Our culture is all about love. We make movies about it, dedicate holidays to it and generally make a big deal out of being in love. From what I hear, being in love is great. I wouldn’t know, but that’s what they tell me. The prevailing cultural attitude towards love, however, is not good at all. If our culture is to be believed (spoilers: it’s not) love is just tingly feelings and sex, and when the feelings go away or the sex isn’t novel you’re not in love and the relationship’s over. Maybe it’s just me, but that sounds horrible.
Thankfully, that’s not what love is. Love is more than weird feeling you get when your crush looks at you, that’s called attraction. It’s certainly more than sex; duh. This version is inherently focused on the self. It’s about how the person doing the loving feels about the person they love, rather than the person being loved on. The Bible lays out an entirely different vision of what love is and it is, unsurprisingly, better, if more difficult, than what the world offers.
Unlike the world’s idea of love, biblical love is focused on the person being loved, rather than the one doing the loving. According to the Bible, love isn’t something you feel, rather it is something you do. Paul’s description of love in 1 Corinthians 13:4-7 is focused almost entirely on how love treats others.
Love is patient, love is kind and is not jealous; love does not brag and is not arrogant, does not act unbecomingly; it does not seek its own, is not provoked, does not take into account a wrong suffered, does not rejoice in unrighteousness, but rejoices with the truth; bears all things, believes all things, hopes all things, endures all things.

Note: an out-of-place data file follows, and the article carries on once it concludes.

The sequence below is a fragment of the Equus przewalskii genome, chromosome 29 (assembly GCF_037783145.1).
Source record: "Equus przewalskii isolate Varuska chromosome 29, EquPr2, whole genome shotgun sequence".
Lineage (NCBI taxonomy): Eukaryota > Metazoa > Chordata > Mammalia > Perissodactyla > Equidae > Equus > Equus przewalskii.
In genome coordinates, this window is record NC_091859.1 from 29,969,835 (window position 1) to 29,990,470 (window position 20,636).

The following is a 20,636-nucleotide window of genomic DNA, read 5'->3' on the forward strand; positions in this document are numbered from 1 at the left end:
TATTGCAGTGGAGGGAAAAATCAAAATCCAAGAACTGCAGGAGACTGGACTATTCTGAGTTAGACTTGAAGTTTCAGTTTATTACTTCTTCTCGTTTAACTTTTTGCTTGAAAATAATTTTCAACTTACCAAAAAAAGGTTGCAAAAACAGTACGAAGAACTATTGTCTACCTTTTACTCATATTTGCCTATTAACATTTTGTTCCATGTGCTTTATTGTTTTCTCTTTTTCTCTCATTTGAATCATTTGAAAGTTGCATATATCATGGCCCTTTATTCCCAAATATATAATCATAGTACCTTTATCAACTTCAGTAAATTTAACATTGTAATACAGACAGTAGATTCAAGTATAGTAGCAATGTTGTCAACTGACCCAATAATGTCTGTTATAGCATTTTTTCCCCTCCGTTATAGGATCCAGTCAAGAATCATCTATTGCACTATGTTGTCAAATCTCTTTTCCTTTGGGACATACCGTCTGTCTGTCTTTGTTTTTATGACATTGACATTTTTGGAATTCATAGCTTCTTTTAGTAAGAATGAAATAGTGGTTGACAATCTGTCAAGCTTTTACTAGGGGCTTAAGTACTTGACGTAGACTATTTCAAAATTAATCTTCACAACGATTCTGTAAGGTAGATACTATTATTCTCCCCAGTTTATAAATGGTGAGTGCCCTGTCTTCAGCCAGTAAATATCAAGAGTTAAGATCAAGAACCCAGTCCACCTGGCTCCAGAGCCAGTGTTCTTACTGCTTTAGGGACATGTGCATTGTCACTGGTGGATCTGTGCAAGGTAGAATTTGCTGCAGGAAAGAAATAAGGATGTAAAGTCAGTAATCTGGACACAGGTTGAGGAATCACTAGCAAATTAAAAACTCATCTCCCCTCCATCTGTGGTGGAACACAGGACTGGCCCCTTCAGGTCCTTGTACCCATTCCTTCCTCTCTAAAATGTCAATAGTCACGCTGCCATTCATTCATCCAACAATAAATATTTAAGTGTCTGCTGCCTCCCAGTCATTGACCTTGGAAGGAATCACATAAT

That’s why Jesus could say to love your enemies. You’re not going to feel warm tingly feelings towards your enemies; that’s human nature, but you can treat them with love. The same applies to someone to whom you are attracted romantically. I think Voddie Baucham summarized it well when he said “love is an act of the will, accompanied by emotion, that seeks the benefit of its object”. If you really love that person of the opposite sex, you will put his or her needs and wants ahead of your own, even if you don’t feel like it. I would even go so far as to argue that it’s more loving to put the person you love first, when you don’t feel like it. It’s easy to put someone first when you want to, but when you prioritize their needs at the expense of your ‘me time’, then you’re really showing that you care.
It’s easy to talk about ‘putting others first’ and ‘seeking their benefit’, but what does it look like? Paul said love is patient; if you love someone, you should suppress your annoyance when they do something dumb (even though you never do anything dumb) or inconvenience you. You should be willing to put up with all manner of stupid crap coming from or surrounding a person you truly love. Guys, if she’s telling you about her day, listen and don’t rush her, even if it’s super boring. Gals, don’t get offended if he compares your cooking to his mother’s, even though it’s insensitive. Guys, don’t rush her if she’s hogging the bathroom and making you late. Gals, don’t wig out when he forgets your anniversary like an insensitive clod.
I could go on like this for pages, but you get the idea. Everyone does stupid, insensitive things. The loving thing to do is to let it slide. (Obviously, this doesn’t apply to abuse.) A simple rule for loving behavior is to treat the other person as more important than yourself. This is not a feeling that you have, but rather it is a choice you make. As you continue to make that choice it will, typically, engender a positive emotional response, to be sure, but love is first and foremost something you do, not something you feel.
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